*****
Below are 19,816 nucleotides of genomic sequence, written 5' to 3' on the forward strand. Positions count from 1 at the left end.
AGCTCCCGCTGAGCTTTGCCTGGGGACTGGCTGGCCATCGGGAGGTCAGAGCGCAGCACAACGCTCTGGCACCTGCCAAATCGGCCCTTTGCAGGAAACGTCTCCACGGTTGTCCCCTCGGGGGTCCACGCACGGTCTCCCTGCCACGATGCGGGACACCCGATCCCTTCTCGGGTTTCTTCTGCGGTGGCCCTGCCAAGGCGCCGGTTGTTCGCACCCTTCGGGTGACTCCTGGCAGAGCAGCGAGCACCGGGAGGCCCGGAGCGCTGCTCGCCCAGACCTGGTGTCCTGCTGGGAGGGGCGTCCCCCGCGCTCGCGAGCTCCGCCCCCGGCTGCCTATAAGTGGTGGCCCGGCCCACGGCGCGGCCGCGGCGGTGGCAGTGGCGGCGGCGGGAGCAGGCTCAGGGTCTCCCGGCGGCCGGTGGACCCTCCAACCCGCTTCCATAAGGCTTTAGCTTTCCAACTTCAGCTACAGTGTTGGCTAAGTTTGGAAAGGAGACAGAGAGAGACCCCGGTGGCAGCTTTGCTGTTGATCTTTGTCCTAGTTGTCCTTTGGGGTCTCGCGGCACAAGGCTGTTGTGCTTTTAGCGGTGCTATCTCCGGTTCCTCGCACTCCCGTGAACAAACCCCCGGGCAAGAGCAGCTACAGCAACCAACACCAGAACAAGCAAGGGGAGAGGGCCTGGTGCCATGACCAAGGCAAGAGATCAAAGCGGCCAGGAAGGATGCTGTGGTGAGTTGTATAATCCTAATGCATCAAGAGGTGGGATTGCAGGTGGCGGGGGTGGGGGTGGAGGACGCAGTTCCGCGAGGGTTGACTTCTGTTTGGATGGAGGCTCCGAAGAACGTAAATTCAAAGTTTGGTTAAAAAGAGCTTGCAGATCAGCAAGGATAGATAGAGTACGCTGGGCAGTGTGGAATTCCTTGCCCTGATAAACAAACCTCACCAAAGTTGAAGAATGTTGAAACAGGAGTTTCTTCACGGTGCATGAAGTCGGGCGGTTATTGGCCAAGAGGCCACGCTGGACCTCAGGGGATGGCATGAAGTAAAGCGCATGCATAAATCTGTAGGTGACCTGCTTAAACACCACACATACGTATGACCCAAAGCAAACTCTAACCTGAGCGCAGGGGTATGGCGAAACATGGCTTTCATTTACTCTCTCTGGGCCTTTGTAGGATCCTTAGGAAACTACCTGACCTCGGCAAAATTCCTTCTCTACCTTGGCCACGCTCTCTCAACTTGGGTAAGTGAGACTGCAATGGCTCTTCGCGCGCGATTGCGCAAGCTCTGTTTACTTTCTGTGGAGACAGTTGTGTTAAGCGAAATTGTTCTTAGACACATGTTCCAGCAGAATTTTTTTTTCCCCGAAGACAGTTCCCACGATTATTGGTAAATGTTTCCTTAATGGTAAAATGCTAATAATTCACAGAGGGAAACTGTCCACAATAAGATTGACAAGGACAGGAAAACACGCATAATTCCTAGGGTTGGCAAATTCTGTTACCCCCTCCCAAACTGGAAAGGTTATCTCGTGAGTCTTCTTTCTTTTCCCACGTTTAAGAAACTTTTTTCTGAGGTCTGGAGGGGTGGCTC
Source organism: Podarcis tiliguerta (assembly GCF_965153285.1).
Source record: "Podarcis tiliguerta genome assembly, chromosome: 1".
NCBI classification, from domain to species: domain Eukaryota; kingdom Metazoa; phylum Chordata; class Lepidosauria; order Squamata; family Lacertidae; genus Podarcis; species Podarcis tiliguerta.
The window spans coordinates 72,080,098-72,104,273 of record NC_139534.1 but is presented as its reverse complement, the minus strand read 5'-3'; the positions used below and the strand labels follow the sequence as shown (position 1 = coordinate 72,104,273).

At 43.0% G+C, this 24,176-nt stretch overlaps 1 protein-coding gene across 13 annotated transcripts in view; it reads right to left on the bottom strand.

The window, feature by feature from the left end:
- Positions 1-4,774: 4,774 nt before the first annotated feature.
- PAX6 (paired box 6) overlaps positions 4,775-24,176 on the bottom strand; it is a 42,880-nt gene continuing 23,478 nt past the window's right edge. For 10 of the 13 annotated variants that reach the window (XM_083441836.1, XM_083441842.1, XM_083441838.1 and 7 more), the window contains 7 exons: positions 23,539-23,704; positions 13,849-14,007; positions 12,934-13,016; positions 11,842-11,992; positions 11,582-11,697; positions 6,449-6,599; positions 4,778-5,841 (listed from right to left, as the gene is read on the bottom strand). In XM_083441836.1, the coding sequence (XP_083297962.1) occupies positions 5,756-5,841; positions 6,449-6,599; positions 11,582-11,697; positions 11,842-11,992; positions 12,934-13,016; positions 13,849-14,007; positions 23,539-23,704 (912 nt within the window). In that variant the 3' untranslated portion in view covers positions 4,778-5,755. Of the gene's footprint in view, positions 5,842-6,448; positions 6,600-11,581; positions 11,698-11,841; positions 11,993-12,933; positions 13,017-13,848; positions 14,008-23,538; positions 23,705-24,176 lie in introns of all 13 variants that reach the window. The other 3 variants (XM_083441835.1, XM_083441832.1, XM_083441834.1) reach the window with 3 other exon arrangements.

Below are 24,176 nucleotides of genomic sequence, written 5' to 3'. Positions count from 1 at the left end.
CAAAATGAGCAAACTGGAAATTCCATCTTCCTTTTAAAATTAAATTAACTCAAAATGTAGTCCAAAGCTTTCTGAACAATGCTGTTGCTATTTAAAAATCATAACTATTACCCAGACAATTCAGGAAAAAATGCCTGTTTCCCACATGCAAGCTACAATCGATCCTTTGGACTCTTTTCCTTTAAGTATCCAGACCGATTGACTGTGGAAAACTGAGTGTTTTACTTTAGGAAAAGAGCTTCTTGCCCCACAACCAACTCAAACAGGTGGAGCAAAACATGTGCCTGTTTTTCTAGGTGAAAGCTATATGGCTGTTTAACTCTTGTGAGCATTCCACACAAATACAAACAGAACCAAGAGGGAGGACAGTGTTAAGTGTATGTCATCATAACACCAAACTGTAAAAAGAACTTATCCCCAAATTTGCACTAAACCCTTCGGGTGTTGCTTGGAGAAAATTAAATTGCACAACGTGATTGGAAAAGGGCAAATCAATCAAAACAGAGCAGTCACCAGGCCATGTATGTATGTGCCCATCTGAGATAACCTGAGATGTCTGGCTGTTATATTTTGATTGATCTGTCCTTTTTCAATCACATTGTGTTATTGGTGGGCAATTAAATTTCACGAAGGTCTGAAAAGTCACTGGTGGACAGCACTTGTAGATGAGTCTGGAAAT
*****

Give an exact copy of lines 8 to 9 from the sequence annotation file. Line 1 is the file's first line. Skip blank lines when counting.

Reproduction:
The window, feature by feature from the left end:
- Positions 1-4,774: 4,774 nt before the first annotated feature.